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Date: Fri, 30 Nov 2018 19:02:29 -0500
From: Rich Felker <dalias@...c.org>
To: musl@...ts.openwall.com
Subject: Re: stdio glitch & questions

On Sat, Dec 01, 2018 at 09:15:56AM +1100, Xan Phung wrote:
> Thanks for the quick answer, and I've taken a look at the pre-2011 fwrite.c
> code, and using SYS_writev is indeed much cleaner code!
> 
> See below on my proposed answer to your question about what the "cutoff"
> should be for copying.  (SYS_writev is fully retained, but the 2nd iovec
> element will very often be zero length in this proposal, which makes
> emulation of SYS_writev much more efficient).
> 
> On Sat, 1 Dec 2018 at 03:10, Rich Felker <dalias@...c.org> wrote:
> 
> >
> > It would probably be welcome to make __stdio_write make use of
> > SYS_write when it would be expected to be faster (len very small), but
> > I'm not sure what the exact cutoff should be.
> >
> >
> My proposal is the cutoff be 5-8 bytes (on 32 bit CPUs) , and on 64 bit
> CPUs, 9-16 bytes.
> 
> The cutoffs are selected in such a way that the "no copy" loop (searching
> for '\n') always ends on a word aligned position (opening the door to
> future optimisations by using word-at-a-time search for '\n' instead of
> byte-at-a-time).  The "copy" branch is also guaranteed to only be a double
> word at most, but a minimum of a single word (allowing a two word memcpy to
> be done with just a 2x load/mask/store word code sequence).  Some example
> code is shown to give a general idea of word-aligning the cutoff amount
> (but not yet doing word-at-a-time searching of '\n', or optimised two word
> memcpy).
> 
> *CURRENT __fwritex.c CODE (lines 12-20)*:
> 
> 
> if (f->lbf >= 0) {
> 
> /* Match /^(.*\n|)/ */
> 
> for (i=l; i && s[i-1] != '\n'; i--);
> 
> if (i) {
> 
> size_t n = f->write(f, s, i);
> 
> if (n < i) return n;
> 
> s += i;
> 
> l -= i;
> 
> }
> 
> }
> 
> 
> 
> *PROPOSED*:
> 
> 	size_t i, len;
> 	if (f->lbf >= 0) {
> 		const unsigned char *t = ALIGN(s+sizeof(size_t)*2);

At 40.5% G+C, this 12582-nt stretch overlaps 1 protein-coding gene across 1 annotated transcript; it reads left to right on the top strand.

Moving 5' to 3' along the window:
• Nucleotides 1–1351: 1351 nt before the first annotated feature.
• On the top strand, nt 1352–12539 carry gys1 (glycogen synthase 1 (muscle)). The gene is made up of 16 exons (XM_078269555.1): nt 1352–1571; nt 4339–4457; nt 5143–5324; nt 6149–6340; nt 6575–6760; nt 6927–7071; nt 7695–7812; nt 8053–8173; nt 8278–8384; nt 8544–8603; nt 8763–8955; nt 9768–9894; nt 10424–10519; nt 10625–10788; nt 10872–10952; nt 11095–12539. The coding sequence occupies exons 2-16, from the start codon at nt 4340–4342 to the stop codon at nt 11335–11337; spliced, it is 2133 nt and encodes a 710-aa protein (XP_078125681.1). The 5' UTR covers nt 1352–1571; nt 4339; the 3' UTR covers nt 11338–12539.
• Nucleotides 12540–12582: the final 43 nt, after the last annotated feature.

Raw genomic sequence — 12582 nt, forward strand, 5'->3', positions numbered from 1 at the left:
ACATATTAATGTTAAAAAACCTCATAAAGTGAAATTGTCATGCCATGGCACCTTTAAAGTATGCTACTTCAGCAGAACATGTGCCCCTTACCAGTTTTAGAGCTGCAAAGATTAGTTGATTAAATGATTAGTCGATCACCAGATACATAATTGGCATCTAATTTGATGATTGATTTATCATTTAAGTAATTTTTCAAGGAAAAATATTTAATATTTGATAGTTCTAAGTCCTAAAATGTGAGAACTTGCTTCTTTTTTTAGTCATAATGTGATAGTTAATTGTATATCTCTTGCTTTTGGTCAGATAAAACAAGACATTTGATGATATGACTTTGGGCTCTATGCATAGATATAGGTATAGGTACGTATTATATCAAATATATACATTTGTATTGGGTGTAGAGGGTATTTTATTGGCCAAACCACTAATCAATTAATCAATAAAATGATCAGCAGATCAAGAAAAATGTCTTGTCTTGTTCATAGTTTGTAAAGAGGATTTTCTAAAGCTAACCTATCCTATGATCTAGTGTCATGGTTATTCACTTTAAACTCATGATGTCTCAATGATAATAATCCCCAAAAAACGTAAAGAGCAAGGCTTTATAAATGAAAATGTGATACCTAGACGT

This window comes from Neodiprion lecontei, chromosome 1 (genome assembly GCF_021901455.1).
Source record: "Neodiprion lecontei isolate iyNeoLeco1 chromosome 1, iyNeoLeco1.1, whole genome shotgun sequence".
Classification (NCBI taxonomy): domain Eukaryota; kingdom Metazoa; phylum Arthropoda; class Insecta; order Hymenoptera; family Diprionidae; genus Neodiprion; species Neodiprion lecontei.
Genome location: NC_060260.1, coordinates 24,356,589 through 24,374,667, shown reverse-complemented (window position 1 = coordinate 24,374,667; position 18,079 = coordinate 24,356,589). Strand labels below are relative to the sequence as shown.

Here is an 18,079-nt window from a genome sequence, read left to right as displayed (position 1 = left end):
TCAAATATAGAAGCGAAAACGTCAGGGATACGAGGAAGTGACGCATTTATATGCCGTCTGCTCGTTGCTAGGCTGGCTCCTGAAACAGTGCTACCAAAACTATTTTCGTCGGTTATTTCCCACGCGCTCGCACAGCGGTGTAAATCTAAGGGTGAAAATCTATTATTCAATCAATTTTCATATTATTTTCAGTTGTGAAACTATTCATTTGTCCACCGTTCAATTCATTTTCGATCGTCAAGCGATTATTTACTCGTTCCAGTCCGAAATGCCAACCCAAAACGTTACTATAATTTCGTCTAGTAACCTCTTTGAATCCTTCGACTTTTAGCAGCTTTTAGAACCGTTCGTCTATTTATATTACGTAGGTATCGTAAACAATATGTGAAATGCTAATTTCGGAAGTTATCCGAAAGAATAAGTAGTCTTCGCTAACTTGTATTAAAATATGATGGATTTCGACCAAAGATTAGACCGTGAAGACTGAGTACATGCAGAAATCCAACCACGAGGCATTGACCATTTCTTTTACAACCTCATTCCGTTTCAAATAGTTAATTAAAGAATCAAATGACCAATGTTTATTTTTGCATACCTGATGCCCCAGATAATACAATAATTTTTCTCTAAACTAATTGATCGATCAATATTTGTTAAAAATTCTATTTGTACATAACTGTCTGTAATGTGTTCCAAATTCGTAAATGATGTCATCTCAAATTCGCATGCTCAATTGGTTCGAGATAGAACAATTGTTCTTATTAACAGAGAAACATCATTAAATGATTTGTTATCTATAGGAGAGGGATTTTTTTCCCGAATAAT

> 		for (i = l+s-t; ; i--) {
> 			if (i <= 0) {   /* SHORT LINE - copy up to 16 bytes into f->wpos
> buffer and then flush line */
> 				for (j = t-s; j && s[j-1] != '\n'; j--);
> 				if (j) {
> 			  		memcpy(f->wpos, s, j);  f->wpos += j;
> 					size_t n = f->write(f, t, 0);
> 					if (n < 0) return n;
> 					s += j;
> 					l -= j;
> 				}				break;
> 			}
> 			if (t[i-1] == '\n') {
> 				size_t n = f->write(f, s, len = i+t-s);
> 				if (n < len) return n;
> 				s += len;
> 				l -= len;
> 				break;
> 			}
> 		}
> 	}

I've been trying to understand what you're trying to do. It seems you
chose to work at the point of line-buffered flush logic, since that
happens to be the only case where f->write is called with an argument
that might fit in the remaining buffer space.

As written the alignment logic and pointer arithmetic is invalid; the
sums/differences are out of bounds of the array, and i<=0 is not
meaningful since i has an unsigned type (and so does l+s-t). But even
if it could be made correct, it's all completely unnecessary and just
making the code slower and less readable.

If __fwritex were the right place for this code, all you would need to
do is check whether i<16 (or whatever threshold) before calling
f->write, and if so, memcpy'ing it to the buffer then calling f->write
with a length of 0. However, then you could not use the return value
of f->write to determine if it succeeded (see how fflush and fseek
have to deal with this case). Contrary to what your code assumes,
f->write does not (and cannot, since the type is unsigned) return a
negative value on error.

Instead, I think it probably makes more sense to put the logic in
__stdio_write, but this will also be somewhat nontrivial to work in.
At least the "iovcnt == 2 ? ..." logic needs to be adapted to
something like "rem > len ? ...". Before the loop should probably be
something like "if (len < f->wend-f->wpos && len <= 16) ..." to
conditionally copy the new data into the buffer.

Do you see any reason to prefer doing it in __fwritex?

Rich

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